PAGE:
A globular cluster is made of hundreds of thousands or even millions of stars packed together in a pretty compact ball. The stars in globular clusters are old and there’s never any sign of new stars forming in them. Older stars are usually yellow, orange and red, so those colours predominate in globular clusters. Such elderly stars formed when the Universe was young and heavy elements were rare, so rocky and metallic worlds like ours are probably scarce in these star balls.
This new image of the globular cluster Messier 55 (also known as NGC 6809) from the European Southern Observatory’s VISTA infrared survey telescope shows hundreds of thousands of stars crammed together in a sphere a mere fifty or so light years across. The stars in there are practically in shouting distance of each other! M55 lies in the constellation of Sagittarius (The Archer) and is about 17 000 light years from Earth but can be seen in a modest telescope by southerly observers.
Nobody’s quite sure about how globular clusters came to be. They formed a long time ago (about 10 billion years ago), but are not quite as old as our galaxy. Astronomers have speculated that these clusters may be stuff that never got incorporated into the galaxy proper, or a newer theory, which is rapidly gaining ground, says they are the cores of small galaxies absorbed by the Milky Way over the aeons. Globular clusters may in fact be our greedy galaxy’s left-overs! There are at least 150 of them around the Milky Way but some other galaxies have thousands around them.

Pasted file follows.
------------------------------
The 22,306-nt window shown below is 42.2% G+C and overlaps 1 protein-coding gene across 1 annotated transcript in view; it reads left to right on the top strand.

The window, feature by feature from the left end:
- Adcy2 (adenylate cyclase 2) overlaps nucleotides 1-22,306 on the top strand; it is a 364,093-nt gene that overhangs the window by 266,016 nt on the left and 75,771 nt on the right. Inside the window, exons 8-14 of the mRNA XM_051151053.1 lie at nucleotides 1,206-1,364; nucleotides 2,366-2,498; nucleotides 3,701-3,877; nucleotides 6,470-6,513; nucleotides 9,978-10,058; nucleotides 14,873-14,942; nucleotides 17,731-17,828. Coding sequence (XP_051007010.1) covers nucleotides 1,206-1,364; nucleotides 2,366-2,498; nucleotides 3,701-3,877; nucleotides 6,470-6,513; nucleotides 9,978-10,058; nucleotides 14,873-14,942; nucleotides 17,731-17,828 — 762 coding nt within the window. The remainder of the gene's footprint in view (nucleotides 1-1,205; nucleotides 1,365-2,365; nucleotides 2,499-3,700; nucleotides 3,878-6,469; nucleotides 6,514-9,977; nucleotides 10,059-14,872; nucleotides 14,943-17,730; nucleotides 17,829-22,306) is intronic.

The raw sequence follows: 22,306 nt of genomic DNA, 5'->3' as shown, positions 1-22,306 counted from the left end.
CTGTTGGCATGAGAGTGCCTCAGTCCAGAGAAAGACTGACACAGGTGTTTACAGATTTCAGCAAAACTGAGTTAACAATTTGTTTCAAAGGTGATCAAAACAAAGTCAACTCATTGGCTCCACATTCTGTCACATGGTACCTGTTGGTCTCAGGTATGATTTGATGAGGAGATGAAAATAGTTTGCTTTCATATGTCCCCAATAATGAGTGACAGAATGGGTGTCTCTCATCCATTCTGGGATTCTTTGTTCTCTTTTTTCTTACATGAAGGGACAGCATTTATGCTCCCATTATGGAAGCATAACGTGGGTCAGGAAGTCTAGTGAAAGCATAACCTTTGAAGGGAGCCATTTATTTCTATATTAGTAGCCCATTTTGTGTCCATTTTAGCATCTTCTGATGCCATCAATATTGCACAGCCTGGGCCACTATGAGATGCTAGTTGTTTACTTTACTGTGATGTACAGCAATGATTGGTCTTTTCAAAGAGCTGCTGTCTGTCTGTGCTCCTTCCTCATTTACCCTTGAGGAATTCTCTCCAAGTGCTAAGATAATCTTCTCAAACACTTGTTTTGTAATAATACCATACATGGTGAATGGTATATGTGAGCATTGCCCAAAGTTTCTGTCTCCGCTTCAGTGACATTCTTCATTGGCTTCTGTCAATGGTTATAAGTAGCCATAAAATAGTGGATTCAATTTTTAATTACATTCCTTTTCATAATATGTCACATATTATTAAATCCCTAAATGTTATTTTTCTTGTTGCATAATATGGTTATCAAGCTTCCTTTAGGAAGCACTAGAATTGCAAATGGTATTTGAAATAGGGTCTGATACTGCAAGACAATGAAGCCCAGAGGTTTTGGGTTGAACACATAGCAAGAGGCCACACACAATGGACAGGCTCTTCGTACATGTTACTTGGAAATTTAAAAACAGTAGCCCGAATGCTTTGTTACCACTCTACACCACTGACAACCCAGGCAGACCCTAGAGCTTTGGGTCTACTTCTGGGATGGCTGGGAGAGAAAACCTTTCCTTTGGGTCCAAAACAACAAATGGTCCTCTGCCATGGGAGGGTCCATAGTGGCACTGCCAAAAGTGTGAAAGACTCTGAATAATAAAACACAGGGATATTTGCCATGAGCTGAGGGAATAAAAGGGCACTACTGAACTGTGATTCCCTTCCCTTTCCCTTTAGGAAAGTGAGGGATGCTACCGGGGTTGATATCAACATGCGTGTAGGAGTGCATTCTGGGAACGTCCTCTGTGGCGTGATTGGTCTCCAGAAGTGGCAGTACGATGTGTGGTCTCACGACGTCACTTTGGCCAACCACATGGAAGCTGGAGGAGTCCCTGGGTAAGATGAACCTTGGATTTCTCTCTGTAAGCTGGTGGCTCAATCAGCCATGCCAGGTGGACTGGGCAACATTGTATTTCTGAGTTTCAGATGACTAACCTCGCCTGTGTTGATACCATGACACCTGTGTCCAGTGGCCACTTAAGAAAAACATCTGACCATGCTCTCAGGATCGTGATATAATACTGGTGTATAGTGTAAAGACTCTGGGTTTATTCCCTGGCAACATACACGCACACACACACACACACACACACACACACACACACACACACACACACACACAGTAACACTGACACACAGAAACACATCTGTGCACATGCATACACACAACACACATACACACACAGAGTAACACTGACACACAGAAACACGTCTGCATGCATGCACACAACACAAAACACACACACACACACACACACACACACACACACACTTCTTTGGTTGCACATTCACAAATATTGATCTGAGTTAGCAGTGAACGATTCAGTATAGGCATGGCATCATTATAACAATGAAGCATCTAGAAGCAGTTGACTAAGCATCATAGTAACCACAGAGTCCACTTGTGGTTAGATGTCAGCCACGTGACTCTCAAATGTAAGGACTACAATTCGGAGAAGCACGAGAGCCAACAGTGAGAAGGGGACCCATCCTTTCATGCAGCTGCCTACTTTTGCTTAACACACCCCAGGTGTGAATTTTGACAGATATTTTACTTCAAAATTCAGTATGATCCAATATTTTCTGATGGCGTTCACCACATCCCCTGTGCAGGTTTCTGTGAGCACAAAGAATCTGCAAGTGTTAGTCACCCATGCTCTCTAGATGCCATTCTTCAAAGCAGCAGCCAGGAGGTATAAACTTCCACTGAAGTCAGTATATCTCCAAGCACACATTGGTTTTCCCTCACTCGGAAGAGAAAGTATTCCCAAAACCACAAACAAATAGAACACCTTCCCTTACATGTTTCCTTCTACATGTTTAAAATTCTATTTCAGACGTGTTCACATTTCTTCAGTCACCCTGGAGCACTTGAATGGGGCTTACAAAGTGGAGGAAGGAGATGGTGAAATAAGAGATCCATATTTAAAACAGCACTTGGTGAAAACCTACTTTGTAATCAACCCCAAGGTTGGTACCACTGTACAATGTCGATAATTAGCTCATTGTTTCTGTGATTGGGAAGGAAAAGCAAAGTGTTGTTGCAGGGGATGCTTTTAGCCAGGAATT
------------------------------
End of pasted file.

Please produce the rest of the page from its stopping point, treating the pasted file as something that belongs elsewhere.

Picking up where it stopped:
If we lived in a globular cluster after sunset the sky would be so full of bright stars that there wouldn’t be any night as we know it. It would be glorious, but sadly the radiation levels from all the stars inside a globular cluster are likely to be high, and perhaps fatal to beings like us. Probably there no habitable planets in them, so the only people to enjoy their beauty see them from the outside like ourselves. However others are less pessimistic and it has even been claimed that the mysterious “Wow! signal” received in 1977 originated from the direction M55. Sadly, this still unexplained pulse of radio energy originated from a location rather to the northwest of M55 so I doubt if the source was this cluster (if indeed the signal was genuinely of extraterrestrial origin).
(Article by Colin Johnston, Science Education Director)